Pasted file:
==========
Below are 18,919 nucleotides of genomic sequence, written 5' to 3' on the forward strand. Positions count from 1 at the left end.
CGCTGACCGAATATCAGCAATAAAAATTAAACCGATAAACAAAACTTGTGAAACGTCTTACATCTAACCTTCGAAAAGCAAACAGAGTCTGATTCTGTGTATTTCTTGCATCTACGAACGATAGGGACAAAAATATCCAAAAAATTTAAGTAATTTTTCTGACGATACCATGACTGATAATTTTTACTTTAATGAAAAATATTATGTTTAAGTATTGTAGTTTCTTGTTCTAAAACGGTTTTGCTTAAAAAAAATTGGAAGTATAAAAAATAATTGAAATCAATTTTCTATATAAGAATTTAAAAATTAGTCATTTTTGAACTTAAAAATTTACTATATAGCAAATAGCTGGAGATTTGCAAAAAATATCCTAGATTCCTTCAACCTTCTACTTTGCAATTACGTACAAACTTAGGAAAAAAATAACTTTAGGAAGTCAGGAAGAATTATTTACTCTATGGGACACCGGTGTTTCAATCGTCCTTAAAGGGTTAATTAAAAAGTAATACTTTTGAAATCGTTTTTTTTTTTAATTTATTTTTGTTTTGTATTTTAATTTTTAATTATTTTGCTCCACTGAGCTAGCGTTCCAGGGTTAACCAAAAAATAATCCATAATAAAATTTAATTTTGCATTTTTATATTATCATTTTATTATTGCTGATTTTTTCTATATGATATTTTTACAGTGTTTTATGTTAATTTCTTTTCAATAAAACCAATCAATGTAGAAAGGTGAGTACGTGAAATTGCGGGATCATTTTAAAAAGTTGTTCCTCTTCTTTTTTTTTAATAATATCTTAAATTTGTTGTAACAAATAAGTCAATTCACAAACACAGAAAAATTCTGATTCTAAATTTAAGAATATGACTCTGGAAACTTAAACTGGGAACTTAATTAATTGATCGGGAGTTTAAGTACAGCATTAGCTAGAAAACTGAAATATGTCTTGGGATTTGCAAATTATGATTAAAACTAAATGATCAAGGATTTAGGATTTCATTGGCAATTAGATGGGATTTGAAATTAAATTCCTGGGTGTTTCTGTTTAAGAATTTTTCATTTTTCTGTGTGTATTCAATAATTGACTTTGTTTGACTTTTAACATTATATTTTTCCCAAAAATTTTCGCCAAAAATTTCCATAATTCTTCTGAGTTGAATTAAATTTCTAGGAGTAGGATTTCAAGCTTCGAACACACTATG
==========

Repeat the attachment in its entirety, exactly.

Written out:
Below are 18,919 nucleotides of genomic sequence, written 5' to 3' on the forward strand. Positions count from 1 at the left end.
CGCTGACCGAATATCAGCAATAAAAATTAAACCGATAAACAAAACTTGTGAAACGTCTTACATCTAACCTTCGAAAAGCAAACAGAGTCTGATTCTGTGTATTTCTTGCATCTACGAACGATAGGGACAAAAATATCCAAAAAATTTAAGTAATTTTTCTGACGATACCATGACTGATAATTTTTACTTTAATGAAAAATATTATGTTTAAGTATTGTAGTTTCTTGTTCTAAAACGGTTTTGCTTAAAAAAAATTGGAAGTATAAAAAATAATTGAAATCAATTTTCTATATAAGAATTTAAAAATTAGTCATTTTTGAACTTAAAAATTTACTATATAGCAAATAGCTGGAGATTTGCAAAAAATATCCTAGATTCCTTCAACCTTCTACTTTGCAATTACGTACAAACTTAGGAAAAAAATAACTTTAGGAAGTCAGGAAGAATTATTTACTCTATGGGACACCGGTGTTTCAATCGTCCTTAAAGGGTTAATTAAAAAGTAATACTTTTGAAATCGTTTTTTTTTTTAATTTATTTTTGTTTTGTATTTTAATTTTTAATTATTTTGCTCCACTGAGCTAGCGTTCCAGGGTTAACCAAAAAATAATCCATAATAAAATTTAATTTTGCATTTTTATATTATCATTTTATTATTGCTGATTTTTTCTATATGATATTTTTACAGTGTTTTATGTTAATTTCTTTTCAATAAAACCAATCAATGTAGAAAGGTGAGTACGTGAAATTGCGGGATCATTTTAAAAAGTTGTTCCTCTTCTTTTTTTTTAATAATATCTTAAATTTGTTGTAACAAATAAGTCAATTCACAAACACAGAAAAATTCTGATTCTAAATTTAAGAATATGACTCTGGAAACTTAAACTGGGAACTTAATTAATTGATCGGGAGTTTAAGTACAGCATTAGCTAGAAAACTGAAATATGTCTTGGGATTTGCAAATTATGATTAAAACTAAATGATCAAGGATTTAGGATTTCATTGGCAATTAGATGGGATTTGAAATTAAATTCCTGGGTGTTTCTGTTTAAGAATTTTTCATTTTTCTGTGTGTATTCAATAATTGACTTTGTTTGACTTTTAACATTATATTTTTCCCAAAAATTTTCGCCAAAAATTTCCATAATTCTTCTGAGTTGAATTAAATTTCTAGGAGTAGGATTTCAAGCTTCGAACACACTATG